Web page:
Belief in Khwaja Khizr can be traced to almost all religions, including Judaism, Christianity and Islam. For the Sindhis, he is Jhule Lal or Raja Khidar and in Punjab he is supposed to be an avatar of Vishnu. When one is in danger, one has to call to him thrice and he is there to help, never failing to respond in any emergency. The old woman of Tihar called him just by force of habit only twice and hence probably got no response.
Perhaps in the Western milieu he came to be known as St Christopher. This saint is revered in the East too, for even in Delhi one sees many car owners, who have a medal of St Christopher dangling from the steering wheel. Whether there is substance in the belief or not is a moot point but it is a good psychological boost alright. Khzir, however, will keep travelling till the end of the world.
William Dalrymple did some research on Hazrat Khizr for his book City of Djinns, with help from the learned Dr Yunus Jaffri of Delhi College, who took him to Makan-e-Khizr in Mehrauli. Dr Jaffri (now 85) lives in Turkman Gate, Dalrymlpe at his farmhouse in South Delhi and Baig has migrated to the US, where he misses the ambience of Delhi in his Flushing Meadows New York home.
As for other odd characters, one must mention Puttan, who had learning problems in school and had to leave after Class III, but later began to pose as a teacher in decoit-infested Bah-Pinhat. He would "lecture" village boys in a singsong voice, leaving his listeners overawed, though what he spoke was a jumble of sentences in broken English, which made no sense. During one such lecture, out in the open during May1994, he died after a heat-stroke caused by the sizzling loo. His mother brought the lanky six-footer’s body all by herself (save for the driver) in a van at midnight to Agra. She knocked at the house of her shocked nephew to announce the sad news. The next day Puttan was buried in a mud grave at Tote-ki-Taal Protestant cemetery but now his grave is not traceable. His mother, who had started living in Bah with a Maulvi noted for occult powers, passed away only in 2011 at Kalka in Himachal Pradesh.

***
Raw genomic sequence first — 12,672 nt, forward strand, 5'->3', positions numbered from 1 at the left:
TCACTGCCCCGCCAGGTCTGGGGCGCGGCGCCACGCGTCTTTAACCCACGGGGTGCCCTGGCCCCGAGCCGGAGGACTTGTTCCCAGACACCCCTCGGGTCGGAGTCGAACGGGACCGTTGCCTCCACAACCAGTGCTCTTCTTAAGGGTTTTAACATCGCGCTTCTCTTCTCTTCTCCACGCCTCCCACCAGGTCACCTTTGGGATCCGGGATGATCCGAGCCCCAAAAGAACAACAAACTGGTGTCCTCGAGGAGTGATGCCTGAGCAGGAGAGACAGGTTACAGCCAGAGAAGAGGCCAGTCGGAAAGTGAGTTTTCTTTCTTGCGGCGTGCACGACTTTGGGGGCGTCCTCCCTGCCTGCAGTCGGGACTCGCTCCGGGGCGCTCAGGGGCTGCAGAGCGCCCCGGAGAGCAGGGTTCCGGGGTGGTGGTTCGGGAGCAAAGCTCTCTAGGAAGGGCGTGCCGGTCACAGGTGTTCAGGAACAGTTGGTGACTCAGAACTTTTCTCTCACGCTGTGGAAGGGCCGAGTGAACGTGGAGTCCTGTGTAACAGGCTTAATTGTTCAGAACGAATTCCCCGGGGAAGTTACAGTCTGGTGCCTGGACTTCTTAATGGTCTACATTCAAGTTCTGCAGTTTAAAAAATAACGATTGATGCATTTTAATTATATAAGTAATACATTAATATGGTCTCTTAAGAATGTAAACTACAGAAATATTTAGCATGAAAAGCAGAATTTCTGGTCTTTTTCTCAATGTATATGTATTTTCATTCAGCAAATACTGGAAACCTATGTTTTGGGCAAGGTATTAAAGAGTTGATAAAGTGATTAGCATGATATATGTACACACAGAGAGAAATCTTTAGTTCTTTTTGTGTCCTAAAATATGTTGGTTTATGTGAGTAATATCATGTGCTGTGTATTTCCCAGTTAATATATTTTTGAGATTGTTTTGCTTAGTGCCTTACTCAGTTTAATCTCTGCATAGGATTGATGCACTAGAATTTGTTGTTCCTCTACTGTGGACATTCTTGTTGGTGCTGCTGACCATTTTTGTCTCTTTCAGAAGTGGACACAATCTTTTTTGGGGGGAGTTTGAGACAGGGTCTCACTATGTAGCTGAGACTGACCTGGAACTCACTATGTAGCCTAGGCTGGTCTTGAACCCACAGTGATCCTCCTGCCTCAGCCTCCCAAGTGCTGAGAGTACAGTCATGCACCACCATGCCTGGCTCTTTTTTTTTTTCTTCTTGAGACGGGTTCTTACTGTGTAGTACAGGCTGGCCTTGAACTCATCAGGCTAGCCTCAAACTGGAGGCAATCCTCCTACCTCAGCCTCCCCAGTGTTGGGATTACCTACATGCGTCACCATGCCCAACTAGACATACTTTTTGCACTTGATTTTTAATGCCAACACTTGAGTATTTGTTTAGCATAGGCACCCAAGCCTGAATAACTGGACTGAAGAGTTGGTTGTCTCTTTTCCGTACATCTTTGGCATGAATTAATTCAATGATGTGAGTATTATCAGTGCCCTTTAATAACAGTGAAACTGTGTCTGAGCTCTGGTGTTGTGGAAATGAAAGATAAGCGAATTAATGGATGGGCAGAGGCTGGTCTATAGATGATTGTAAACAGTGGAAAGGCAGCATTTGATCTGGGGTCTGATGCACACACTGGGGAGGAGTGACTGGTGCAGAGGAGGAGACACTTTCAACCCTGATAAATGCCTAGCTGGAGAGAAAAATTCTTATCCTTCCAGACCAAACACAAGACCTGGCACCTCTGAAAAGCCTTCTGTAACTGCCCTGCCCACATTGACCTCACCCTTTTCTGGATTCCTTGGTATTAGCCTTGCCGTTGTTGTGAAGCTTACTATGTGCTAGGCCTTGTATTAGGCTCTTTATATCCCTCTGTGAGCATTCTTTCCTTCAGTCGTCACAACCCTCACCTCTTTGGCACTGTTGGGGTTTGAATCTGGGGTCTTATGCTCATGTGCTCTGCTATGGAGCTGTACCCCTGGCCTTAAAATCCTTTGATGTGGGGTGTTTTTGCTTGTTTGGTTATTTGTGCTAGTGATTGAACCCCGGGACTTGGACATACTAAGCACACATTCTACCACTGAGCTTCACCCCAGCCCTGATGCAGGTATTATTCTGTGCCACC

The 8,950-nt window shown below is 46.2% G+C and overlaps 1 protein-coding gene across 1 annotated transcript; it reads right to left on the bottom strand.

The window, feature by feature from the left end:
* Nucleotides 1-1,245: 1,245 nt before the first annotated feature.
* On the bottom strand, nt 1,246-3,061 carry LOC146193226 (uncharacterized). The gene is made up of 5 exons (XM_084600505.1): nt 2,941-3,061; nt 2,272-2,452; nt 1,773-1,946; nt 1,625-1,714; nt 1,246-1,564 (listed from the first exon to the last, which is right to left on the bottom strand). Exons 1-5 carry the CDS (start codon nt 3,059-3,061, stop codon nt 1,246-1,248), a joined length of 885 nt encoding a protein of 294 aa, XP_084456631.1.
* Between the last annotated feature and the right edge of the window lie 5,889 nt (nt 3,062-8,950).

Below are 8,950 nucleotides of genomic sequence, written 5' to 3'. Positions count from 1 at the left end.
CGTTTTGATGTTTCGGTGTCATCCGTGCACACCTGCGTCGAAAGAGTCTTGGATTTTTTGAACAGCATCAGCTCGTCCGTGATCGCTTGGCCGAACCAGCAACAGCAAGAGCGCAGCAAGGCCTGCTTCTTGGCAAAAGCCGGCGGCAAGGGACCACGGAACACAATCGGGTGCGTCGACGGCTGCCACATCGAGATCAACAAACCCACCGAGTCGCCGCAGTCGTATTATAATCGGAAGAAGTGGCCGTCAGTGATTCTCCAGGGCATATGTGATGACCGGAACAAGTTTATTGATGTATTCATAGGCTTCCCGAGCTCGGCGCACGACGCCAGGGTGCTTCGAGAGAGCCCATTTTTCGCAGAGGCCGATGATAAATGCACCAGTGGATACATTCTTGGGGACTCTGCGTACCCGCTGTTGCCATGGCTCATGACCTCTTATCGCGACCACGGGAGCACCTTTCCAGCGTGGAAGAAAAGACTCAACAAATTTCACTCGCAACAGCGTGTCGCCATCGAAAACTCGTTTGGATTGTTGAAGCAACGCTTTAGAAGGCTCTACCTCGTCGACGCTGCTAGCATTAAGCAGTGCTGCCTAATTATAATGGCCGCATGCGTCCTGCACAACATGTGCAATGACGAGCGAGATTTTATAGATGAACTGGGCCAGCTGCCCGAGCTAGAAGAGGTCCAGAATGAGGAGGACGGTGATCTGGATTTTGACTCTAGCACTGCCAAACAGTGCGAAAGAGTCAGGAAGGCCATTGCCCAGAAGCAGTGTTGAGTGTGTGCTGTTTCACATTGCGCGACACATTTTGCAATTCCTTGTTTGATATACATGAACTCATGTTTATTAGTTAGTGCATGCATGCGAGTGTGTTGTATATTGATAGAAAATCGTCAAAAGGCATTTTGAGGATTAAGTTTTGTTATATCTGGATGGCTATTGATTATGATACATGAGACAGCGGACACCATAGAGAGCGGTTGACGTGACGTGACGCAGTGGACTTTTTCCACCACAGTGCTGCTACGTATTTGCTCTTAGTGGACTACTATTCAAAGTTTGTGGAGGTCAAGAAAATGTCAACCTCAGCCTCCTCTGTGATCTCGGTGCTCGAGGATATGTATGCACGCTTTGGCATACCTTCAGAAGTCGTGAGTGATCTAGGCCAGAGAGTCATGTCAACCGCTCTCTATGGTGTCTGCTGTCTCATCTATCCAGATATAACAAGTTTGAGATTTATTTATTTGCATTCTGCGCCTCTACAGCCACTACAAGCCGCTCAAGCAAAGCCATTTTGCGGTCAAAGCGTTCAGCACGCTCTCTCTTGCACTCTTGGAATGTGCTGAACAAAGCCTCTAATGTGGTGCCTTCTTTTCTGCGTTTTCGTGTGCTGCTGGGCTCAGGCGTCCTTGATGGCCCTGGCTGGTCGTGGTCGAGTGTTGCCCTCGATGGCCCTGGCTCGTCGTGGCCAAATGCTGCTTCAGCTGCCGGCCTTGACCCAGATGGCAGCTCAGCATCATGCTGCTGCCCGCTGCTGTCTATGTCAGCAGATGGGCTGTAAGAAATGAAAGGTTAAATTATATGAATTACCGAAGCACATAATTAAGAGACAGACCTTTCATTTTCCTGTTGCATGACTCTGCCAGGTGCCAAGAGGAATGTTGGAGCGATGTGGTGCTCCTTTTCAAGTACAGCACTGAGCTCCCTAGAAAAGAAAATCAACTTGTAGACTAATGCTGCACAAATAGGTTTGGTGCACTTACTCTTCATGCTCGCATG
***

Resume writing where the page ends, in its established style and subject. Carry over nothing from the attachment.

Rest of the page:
Talking about nonsensical lectures, one remembers a man wearing an old coat with a tattered tie and crumpled up trousers, delivering a non-stop lecture near Theatre Communication Building (home to the redoubtable Jag Varesh Chandra), the PRRM (Price-Rise Resistent Movement) restaurant had come up in the 1960s-70s. He paced up and down the pavement, noting the points of his lecture on his fingers and buttoning and unbuttoning his coat. It was later learnt that the man had been a college teacher once but had gone off his head. Now Palika Bazar stands at the site occupied by the PRRM restaurant, where old man Karim, who had started the restaurant named after him in Jama Masjid, used to come in the evening with his burqa-clad wife for coffee, priced quite cheap and equally cheap vadas.
Among the coffee house house wits used to be Naqvi and Shankar, with their delightful "Badmashiyan" (naughtiness), Rajinder Puri, who died recently, and fellow cartoonist Vijayan, who did a political cartoon for The Statesman every day. Quite a few working journalists were among frequenters, including the exuberant Atul Cowshish, Narula and Mukker Sahib, who was also a great lover of food at Karims, not known to many in New Delhi then.